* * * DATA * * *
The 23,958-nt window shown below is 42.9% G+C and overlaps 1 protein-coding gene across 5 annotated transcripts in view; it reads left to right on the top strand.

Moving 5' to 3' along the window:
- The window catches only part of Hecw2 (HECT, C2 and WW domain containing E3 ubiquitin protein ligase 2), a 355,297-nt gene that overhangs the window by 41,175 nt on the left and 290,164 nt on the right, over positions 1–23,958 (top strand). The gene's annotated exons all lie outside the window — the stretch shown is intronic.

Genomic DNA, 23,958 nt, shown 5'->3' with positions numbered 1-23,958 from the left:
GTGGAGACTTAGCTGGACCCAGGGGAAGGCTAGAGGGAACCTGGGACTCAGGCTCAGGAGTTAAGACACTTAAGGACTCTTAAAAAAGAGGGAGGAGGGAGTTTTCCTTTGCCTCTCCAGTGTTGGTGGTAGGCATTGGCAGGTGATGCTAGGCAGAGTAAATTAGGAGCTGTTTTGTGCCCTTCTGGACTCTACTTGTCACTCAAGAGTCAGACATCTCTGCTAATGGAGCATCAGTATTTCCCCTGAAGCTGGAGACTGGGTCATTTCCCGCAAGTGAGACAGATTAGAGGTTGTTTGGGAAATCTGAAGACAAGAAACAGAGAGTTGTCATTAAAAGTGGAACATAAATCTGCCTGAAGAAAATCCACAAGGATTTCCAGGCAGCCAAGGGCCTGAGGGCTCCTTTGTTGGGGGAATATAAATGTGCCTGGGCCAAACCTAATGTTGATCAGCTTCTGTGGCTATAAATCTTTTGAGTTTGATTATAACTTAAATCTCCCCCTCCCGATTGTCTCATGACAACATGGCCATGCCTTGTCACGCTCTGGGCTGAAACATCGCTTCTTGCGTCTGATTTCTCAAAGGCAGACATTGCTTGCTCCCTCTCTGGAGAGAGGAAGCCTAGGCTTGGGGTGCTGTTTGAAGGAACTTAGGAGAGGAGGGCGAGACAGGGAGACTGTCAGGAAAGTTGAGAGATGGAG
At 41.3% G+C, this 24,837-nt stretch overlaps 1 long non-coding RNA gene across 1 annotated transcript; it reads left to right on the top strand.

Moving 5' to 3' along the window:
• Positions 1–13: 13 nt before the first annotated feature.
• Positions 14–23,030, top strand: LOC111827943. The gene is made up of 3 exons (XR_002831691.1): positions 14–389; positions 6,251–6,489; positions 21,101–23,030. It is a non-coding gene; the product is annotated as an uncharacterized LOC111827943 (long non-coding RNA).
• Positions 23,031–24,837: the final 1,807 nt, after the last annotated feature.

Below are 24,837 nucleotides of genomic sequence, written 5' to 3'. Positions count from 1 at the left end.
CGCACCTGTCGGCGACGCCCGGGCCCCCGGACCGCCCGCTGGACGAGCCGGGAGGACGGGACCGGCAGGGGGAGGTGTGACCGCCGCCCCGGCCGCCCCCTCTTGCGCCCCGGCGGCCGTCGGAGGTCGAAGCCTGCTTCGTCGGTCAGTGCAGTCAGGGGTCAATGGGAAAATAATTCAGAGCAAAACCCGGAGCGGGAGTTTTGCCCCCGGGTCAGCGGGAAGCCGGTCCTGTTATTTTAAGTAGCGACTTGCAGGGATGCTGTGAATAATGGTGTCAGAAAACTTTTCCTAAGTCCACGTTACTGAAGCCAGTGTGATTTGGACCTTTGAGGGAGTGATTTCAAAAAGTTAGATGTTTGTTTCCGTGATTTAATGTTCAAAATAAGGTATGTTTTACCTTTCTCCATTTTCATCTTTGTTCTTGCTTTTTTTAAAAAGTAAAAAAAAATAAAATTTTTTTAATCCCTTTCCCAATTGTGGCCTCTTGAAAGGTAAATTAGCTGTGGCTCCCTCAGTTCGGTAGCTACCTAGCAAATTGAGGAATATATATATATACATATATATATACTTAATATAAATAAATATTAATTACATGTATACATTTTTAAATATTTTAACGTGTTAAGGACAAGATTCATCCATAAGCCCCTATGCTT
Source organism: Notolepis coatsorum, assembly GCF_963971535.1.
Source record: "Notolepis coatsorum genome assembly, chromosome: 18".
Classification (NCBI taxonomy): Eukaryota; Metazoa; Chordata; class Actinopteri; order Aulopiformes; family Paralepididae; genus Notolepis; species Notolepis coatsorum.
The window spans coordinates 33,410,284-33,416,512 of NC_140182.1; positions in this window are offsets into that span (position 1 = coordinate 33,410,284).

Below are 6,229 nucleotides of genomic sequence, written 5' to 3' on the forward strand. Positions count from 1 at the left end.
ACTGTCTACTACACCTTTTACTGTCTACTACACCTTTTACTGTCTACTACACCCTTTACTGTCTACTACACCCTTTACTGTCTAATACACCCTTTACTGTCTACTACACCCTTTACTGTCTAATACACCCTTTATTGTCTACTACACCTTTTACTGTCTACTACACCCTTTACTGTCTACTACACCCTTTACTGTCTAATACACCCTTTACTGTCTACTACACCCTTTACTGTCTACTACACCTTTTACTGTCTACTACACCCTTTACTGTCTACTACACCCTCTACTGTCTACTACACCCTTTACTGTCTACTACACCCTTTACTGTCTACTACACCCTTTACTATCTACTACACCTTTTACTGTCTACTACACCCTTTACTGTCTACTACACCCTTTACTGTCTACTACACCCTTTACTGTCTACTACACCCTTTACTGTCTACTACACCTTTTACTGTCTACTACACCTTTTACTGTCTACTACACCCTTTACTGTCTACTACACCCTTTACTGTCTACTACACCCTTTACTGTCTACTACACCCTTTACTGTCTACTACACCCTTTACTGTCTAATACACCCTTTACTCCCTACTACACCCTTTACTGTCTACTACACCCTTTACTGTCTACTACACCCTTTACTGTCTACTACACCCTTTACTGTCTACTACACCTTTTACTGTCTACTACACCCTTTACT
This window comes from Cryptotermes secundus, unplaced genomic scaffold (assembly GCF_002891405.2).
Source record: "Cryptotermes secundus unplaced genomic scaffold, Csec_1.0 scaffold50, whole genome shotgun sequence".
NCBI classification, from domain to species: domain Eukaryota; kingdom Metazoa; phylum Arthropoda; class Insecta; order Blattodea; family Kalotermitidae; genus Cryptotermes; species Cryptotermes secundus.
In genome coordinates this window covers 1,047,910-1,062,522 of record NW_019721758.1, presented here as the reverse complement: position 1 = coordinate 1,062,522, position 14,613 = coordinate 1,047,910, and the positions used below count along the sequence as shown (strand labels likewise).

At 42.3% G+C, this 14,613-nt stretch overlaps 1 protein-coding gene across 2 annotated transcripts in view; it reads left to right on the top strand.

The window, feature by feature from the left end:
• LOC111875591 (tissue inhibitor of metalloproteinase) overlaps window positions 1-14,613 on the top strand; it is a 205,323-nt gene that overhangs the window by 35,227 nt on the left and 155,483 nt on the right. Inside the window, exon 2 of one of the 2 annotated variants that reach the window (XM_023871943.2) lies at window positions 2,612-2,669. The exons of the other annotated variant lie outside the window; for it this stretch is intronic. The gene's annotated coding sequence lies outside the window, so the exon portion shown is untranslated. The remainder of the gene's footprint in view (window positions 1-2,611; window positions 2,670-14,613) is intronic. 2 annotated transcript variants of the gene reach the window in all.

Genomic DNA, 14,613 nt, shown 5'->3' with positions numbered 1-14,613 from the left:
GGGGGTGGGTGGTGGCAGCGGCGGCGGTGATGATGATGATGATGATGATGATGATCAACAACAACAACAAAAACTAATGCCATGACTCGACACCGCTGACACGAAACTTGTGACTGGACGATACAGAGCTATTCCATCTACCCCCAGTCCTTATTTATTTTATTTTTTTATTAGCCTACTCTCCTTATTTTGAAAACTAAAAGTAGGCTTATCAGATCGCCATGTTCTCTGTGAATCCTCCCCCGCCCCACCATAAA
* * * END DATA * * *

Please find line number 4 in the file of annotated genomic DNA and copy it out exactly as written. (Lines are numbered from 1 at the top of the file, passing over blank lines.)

Genomic DNA, 23,958 nt, shown 5'->3' with positions numbered 1-23,958 from the left: